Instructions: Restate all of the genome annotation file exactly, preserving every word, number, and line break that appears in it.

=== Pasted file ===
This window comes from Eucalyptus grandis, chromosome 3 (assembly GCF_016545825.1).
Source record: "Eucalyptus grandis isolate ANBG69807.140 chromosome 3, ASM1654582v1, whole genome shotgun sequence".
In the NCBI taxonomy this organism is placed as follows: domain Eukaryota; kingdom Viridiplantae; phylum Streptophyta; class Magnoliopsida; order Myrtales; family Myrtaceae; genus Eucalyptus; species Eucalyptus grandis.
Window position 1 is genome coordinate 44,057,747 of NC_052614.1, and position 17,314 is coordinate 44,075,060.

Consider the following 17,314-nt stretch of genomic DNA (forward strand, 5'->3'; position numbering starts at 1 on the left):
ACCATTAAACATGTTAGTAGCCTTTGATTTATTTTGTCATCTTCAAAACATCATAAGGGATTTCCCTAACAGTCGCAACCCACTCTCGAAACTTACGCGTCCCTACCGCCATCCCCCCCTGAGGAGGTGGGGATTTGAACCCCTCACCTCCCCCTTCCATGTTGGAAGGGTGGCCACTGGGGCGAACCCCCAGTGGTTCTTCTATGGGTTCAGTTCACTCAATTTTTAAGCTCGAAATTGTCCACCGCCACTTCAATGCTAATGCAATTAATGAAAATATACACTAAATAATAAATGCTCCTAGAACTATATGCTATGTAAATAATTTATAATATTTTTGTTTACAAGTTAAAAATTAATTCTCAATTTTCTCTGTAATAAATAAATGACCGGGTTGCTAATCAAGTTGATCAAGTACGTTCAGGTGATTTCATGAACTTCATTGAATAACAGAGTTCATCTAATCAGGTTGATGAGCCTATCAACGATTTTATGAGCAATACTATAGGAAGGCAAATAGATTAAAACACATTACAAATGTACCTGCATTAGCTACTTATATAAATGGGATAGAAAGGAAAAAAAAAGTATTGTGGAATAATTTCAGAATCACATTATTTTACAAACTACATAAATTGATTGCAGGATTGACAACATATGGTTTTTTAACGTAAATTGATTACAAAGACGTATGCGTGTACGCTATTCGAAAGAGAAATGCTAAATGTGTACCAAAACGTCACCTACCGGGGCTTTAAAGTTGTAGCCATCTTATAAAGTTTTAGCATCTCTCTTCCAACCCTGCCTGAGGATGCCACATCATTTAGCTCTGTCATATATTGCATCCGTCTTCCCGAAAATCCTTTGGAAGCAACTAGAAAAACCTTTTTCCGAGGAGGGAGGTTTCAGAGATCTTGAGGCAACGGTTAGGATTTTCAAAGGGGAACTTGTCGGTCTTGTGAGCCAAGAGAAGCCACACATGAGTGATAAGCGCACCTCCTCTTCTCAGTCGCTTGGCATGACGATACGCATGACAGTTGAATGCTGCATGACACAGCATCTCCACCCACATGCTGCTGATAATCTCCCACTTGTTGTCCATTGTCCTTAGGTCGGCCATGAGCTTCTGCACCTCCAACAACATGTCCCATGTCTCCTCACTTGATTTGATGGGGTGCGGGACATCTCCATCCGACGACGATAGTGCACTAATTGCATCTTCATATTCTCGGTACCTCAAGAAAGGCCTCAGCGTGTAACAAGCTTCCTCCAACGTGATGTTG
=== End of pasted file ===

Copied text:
This window comes from Eucalyptus grandis, chromosome 3 (assembly GCF_016545825.1).
Source record: "Eucalyptus grandis isolate ANBG69807.140 chromosome 3, ASM1654582v1, whole genome shotgun sequence".
In the NCBI taxonomy this organism is placed as follows: domain Eukaryota; kingdom Viridiplantae; phylum Streptophyta; class Magnoliopsida; order Myrtales; family Myrtaceae; genus Eucalyptus; species Eucalyptus grandis.
Window position 1 is genome coordinate 44,057,747 of NC_052614.1, and position 17,314 is coordinate 44,075,060.

Consider the following 17,314-nt stretch of genomic DNA (forward strand, 5'->3'; position numbering starts at 1 on the left):
ACCATTAAACATGTTAGTAGCCTTTGATTTATTTTGTCATCTTCAAAACATCATAAGGGATTTCCCTAACAGTCGCAACCCACTCTCGAAACTTACGCGTCCCTACCGCCATCCCCCCCTGAGGAGGTGGGGATTTGAACCCCTCACCTCCCCCTTCCATGTTGGAAGGGTGGCCACTGGGGCGAACCCCCAGTGGTTCTTCTATGGGTTCAGTTCACTCAATTTTTAAGCTCGAAATTGTCCACCGCCACTTCAATGCTAATGCAATTAATGAAAATATACACTAAATAATAAATGCTCCTAGAACTATATGCTATGTAAATAATTTATAATATTTTTGTTTACAAGTTAAAAATTAATTCTCAATTTTCTCTGTAATAAATAAATGACCGGGTTGCTAATCAAGTTGATCAAGTACGTTCAGGTGATTTCATGAACTTCATTGAATAACAGAGTTCATCTAATCAGGTTGATGAGCCTATCAACGATTTTATGAGCAATACTATAGGAAGGCAAATAGATTAAAACACATTACAAATGTACCTGCATTAGCTACTTATATAAATGGGATAGAAAGGAAAAAAAAAGTATTGTGGAATAATTTCAGAATCACATTATTTTACAAACTACATAAATTGATTGCAGGATTGACAACATATGGTTTTTTAACGTAAATTGATTACAAAGACGTATGCGTGTACGCTATTCGAAAGAGAAATGCTAAATGTGTACCAAAACGTCACCTACCGGGGCTTTAAAGTTGTAGCCATCTTATAAAGTTTTAGCATCTCTCTTCCAACCCTGCCTGAGGATGCCACATCATTTAGCTCTGTCATATATTGCATCCGTCTTCCCGAAAATCCTTTGGAAGCAACTAGAAAAACCTTTTTCCGAGGAGGGAGGTTTCAGAGATCTTGAGGCAACGGTTAGGATTTTCAAAGGGGAACTTGTCGGTCTTGTGAGCCAAGAGAAGCCACACATGAGTGATAAGCGCACCTCCTCTTCTCAGTCGCTTGGCATGACGATACGCATGACAGTTGAATGCTGCATGACACAGCATCTCCACCCACATGCTGCTGATAATCTCCCACTTGTTGTCCATTGTCCTTAGGTCGGCCATGAGCTTCTGCACCTCCAACAACATGTCCCATGTCTCCTCACTTGATTTGATGGGGTGCGGGACATCTCCATCCGACGACGATAGTGCACTAATTGCATCTTCATATTCTCGGTACCTCAAGAAAGGCCTCAGCGTGTAACAAGCTTCCTCCAACGTGATGTTG